Arthritic Knee Surgery

When non-operative treatments for knee arthritis fail, surgery can be considered. Surgical options include: arthroscopy, partial knee replacement and total knee replacement.

  • Role of arthroscopy:
    Arthroscopy involves a surgeon making a small incision in the knee and irrigates and removes loose pieces of cartilage. In the arthritic knee, there is a limited role for an arthroscopy. Results of a "clean out" or a "wash out" are unpredictable and would be appropriate only in very selected cases.
  • Role of unicompartmental of partial knee replacement:
    Partial knee replacement (also known as a "Uni") replaces only the part of the knee that is worn out. This can be either the patello-femoral joint (knee cap-femur) or, more commonly the femoral-tibial joint. These procedures are appealing due to the fact that they are generally less invasive, have an easier recovery and due to the fact that there is more retained normal tissue left behind, are perceived by patients as less mechanical. The ideal candidate for these procedures is an evolving topic and you would need to discuss with your orthopaedic surgeon if you are an appropriate candidate for this procedure. Issues of location and amount of disease as well as the amount of deformity present are important considerations. Newer technologies such as computers, robots and custom guides have been introduced to this concept in attempts to improve outcomes. The influence of these technologies has yet to be determined. Outcomes of partial knee replacements can be comparable to total knee replacements ten years after surgery.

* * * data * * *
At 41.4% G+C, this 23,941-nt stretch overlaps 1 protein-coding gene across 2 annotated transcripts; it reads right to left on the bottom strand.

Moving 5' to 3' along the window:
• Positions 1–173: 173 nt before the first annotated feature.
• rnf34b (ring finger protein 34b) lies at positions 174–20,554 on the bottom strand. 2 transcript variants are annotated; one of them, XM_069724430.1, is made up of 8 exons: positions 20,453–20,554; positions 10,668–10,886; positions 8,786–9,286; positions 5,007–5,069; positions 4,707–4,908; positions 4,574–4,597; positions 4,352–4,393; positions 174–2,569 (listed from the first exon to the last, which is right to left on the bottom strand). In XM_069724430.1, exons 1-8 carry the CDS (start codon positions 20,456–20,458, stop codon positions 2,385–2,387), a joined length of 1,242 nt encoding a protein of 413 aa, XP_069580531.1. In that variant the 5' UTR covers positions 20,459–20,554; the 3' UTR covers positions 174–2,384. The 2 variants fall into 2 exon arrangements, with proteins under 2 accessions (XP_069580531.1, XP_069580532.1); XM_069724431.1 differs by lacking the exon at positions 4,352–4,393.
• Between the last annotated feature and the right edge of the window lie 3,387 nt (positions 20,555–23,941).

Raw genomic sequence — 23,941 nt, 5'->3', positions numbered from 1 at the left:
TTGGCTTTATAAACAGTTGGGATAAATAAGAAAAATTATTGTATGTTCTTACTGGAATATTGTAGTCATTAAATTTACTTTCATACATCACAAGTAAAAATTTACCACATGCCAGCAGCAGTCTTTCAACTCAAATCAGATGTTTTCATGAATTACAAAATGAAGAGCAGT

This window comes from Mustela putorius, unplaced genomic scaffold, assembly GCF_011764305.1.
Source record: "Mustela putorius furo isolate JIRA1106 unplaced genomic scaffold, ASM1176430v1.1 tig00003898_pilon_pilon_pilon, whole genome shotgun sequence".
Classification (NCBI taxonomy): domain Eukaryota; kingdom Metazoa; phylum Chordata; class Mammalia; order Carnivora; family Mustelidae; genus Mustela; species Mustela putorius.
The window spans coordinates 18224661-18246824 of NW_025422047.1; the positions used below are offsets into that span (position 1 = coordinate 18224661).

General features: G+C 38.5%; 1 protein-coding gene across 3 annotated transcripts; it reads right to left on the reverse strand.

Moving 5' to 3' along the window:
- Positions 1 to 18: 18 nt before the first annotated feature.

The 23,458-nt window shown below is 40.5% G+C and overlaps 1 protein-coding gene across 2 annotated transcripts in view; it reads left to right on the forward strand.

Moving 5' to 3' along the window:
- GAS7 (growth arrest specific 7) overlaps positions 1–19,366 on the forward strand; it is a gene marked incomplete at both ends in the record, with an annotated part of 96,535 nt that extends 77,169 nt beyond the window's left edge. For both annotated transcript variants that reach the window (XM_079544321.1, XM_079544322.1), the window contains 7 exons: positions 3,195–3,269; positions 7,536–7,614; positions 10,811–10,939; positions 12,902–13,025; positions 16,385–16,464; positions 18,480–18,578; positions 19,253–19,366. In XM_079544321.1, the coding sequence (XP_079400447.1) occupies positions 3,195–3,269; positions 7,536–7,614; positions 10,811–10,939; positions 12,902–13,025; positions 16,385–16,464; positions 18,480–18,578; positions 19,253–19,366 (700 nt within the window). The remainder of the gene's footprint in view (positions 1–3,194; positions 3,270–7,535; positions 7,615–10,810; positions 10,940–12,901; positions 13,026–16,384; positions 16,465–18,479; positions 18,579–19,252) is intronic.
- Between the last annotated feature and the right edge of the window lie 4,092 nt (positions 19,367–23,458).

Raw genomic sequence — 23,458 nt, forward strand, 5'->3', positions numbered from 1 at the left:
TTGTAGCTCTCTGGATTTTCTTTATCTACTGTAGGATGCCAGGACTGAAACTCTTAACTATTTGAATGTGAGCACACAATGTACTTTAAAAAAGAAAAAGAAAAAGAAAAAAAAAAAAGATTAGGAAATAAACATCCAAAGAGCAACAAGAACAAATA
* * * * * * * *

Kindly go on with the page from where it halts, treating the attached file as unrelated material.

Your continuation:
• Role of cartilage procedures:
    This procedure involves implanting cartilage cells into the area of disease in the knee. While appealing in concept, there is a role for this procedure in an arthritic knee where the disease is very localized and has no role to play in the treatment of the advanced arthritic knee.
  • Role of total knee replacement:
    Total knee replacement is the gold standard for the patient who has failed non-operative treatment for arthritis of the knee. This procedure involves resecting the ends of the bones of the knee and replacing them with a combination of metal and plastic. The procedure is one of the most successful of all surgical procedures and on average provides 90-95% pain relief, has a 1-2% complication rate and approximately 90% of these knees will be satisfactory 20 years from surgery.